The hypothesis that entrepreneurs and the rich tolerate objectively high levels of risk, but do not perceive the risks as such, was not entirely confirmed by the interviews. Most of the interviewees were fully aware of their high-risk profiles. At the same time, there were a number of interviewees for whom this hypothesis is valid – they rated their own propensity for risk as moderate, while also admitting that the outside world would classify them as extremely tolerant of risk. Furthermore, the interviews confirmed that many interviewees are objectively exposed to high levels of risk, for example as the result of too little diversification in their portfolios, or the concentration of their wealth in their own companies, but that they do not perceive these as risks. This is where the illusion of control comes into play, which is, in turn, the product or expression of the interviewees’ over-optimism.
The interviews showed two types of entrepreneurs and investors: The first take great pleasure in acting against the majority opinion and swimming against the stream as a matter of principle. They were almost irritated when their view of things lined up with the “mainstream,” as they put it. The other group acted more independently of the majority. They were essentially indifferent to prevailing opinions, forming their own opinions independent of the majority. They had no problems with what anyone else thought, nor did they take particular pleasure in going against the majority. There were times when they had actually acted in a similar way to the majority. The super-rich members of this second group emphasized time and again just how important it is to be prepared to swim against the current. One of the interviewees, whose assets at the time of the interview were about three billion euros (and have since risen to around five billion), told me the following story:
A herd of cows is walking along a path. On the left, there’s a lush field. On the right, the field is quite dry and the grass is nowhere near as lush. 99 cows go to the field on the left. The grass there is quickly eaten. Only one cow goes to the right. This cow gets to eat and eat, long after there is no more grass left in the field on the left.
Almost all the entrepreneurs and investors reported serious setbacks and crises, some of which were extremely serious. How did they react? According to the findings of entrepreneurship research, “action orientation after failure” is a key entrepreneurial personality trait. The interviewees revealed that their specific approaches to dealing with setbacks and crises is an important factor in their success and a unifying characteristic.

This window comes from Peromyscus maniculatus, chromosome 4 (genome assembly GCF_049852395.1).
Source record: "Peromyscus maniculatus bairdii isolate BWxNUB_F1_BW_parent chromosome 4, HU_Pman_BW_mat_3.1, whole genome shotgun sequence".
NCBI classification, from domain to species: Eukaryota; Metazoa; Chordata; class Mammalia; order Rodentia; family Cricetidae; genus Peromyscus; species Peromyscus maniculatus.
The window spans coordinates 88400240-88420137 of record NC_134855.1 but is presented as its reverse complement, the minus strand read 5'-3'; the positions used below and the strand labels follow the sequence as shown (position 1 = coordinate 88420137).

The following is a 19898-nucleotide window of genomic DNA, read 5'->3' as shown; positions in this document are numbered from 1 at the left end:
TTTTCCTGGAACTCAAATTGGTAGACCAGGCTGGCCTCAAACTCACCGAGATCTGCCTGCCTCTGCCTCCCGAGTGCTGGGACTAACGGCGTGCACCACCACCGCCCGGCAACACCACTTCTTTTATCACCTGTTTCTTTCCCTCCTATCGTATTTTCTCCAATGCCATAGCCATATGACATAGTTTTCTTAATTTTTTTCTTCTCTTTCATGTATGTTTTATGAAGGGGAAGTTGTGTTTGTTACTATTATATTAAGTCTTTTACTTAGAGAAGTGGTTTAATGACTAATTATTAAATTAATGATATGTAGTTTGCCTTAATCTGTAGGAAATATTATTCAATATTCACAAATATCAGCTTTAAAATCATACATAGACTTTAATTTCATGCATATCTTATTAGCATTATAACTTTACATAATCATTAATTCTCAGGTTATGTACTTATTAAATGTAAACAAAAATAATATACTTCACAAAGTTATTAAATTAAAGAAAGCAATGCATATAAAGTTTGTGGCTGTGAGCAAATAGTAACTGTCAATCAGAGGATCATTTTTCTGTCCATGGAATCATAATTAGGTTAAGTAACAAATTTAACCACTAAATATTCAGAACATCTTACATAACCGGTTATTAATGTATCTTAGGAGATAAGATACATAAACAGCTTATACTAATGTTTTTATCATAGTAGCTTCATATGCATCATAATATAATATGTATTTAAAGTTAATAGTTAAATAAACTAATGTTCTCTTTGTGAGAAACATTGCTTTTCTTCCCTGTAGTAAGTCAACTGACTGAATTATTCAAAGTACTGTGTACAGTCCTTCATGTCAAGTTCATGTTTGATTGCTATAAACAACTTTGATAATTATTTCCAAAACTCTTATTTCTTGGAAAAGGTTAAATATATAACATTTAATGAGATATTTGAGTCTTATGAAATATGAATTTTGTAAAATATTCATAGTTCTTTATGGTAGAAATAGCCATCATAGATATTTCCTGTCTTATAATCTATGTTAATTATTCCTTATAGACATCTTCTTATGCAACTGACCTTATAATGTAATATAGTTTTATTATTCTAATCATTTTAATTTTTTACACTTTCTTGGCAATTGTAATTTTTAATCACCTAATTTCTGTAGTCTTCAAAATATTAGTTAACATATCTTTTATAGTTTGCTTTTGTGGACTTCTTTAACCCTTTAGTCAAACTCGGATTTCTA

It is striking that the interviewees demonstrated a fundamental attitude of not blaming external circumstances or other people for setbacks and crises but looked for the cause of the problems they were facing in themselves. The interviewees never saw themselves as victims of circumstances or of the actions of their rivals; they always took personal responsibility for any problems. Nor did they use negative market developments as an excuse for their difficulties; they blamed themselves for misjudging the market.
In their crises, they did not just focus on solving the problem and restoring the status quo – they tried to turn setbacks into opportunities. They repeatedly reported how their crises and setbacks only served to make them even more successful.
About the Author
Rainer Zitelmann holds doctorates in History and Sociology. He is the author of 21 books, which have enjoyed particular success in Asia. His recently published The Wealth Elite is a study of collective behavioral patterns resulting in the economic success of Ultra-High-Net-Worth Individuals. It is the first book that aims to fill academic research gaps on wealth creation, applying rigorous academic research methodology to behavioral patterns that result in economic success.